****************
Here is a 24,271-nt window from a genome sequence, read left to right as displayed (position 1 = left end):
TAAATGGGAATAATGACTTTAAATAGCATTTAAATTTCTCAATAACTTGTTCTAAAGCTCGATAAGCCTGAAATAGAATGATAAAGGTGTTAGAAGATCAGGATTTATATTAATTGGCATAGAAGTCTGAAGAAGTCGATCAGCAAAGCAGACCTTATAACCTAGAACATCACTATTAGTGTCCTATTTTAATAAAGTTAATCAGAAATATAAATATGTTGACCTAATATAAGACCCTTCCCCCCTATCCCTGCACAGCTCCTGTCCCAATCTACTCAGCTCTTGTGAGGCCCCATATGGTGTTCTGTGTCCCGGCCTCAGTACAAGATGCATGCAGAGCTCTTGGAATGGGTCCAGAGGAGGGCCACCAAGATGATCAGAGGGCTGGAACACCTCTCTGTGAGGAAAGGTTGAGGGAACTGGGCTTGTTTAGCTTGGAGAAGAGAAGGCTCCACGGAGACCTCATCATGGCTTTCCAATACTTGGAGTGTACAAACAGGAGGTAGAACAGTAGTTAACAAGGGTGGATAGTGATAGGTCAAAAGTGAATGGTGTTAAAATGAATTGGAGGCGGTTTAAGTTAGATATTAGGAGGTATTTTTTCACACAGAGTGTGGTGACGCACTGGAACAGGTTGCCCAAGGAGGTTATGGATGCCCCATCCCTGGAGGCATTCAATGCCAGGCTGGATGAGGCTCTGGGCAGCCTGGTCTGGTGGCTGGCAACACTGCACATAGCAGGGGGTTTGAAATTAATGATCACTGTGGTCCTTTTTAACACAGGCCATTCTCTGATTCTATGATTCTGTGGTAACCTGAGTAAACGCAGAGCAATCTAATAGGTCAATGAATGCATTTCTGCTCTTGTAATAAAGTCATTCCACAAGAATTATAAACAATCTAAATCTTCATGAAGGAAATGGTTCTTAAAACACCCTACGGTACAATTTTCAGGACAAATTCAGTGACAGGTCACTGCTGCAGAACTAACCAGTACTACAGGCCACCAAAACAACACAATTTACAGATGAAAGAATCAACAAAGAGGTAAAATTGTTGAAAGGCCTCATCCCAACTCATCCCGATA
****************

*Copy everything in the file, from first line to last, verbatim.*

Here is a 24,271-nt window from a genome sequence, read left to right as displayed (position 1 = left end):
TAAATGGGAATAATGACTTTAAATAGCATTTAAATTTCTCAATAACTTGTTCTAAAGCTCGATAAGCCTGAAATAGAATGATAAAGGTGTTAGAAGATCAGGATTTATATTAATTGGCATAGAAGTCTGAAGAAGTCGATCAGCAAAGCAGACCTTATAACCTAGAACATCACTATTAGTGTCCTATTTTAATAAAGTTAATCAGAAATATAAATATGTTGACCTAATATAAGACCCTTCCCCCCTATCCCTGCACAGCTCCTGTCCCAATCTACTCAGCTCTTGTGAGGCCCCATATGGTGTTCTGTGTCCCGGCCTCAGTACAAGATGCATGCAGAGCTCTTGGAATGGGTCCAGAGGAGGGCCACCAAGATGATCAGAGGGCTGGAACACCTCTCTGTGAGGAAAGGTTGAGGGAACTGGGCTTGTTTAGCTTGGAGAAGAGAAGGCTCCACGGAGACCTCATCATGGCTTTCCAATACTTGGAGTGTACAAACAGGAGGTAGAACAGTAGTTAACAAGGGTGGATAGTGATAGGTCAAAAGTGAATGGTGTTAAAATGAATTGGAGGCGGTTTAAGTTAGATATTAGGAGGTATTTTTTCACACAGAGTGTGGTGACGCACTGGAACAGGTTGCCCAAGGAGGTTATGGATGCCCCATCCCTGGAGGCATTCAATGCCAGGCTGGATGAGGCTCTGGGCAGCCTGGTCTGGTGGCTGGCAACACTGCACATAGCAGGGGGTTTGAAATTAATGATCACTGTGGTCCTTTTTAACACAGGCCATTCTCTGATTCTATGATTCTGTGGTAACCTGAGTAAACGCAGAGCAATCTAATAGGTCAATGAATGCATTTCTGCTCTTGTAATAAAGTCATTCCACAAGAATTATAAACAATCTAAATCTTCATGAAGGAAATGGTTCTTAAAACACCCTACGGTACAATTTTCAGGACAAATTCAGTGACAGGTCACTGCTGCAGAACTAACCAGTACTACAGGCCACCAAAACAACACAATTTACAGATGAAAGAATCAACAAAGAGGTAAAATTGTTGAAAGGCCTCATCCCAACTCATCCCGATA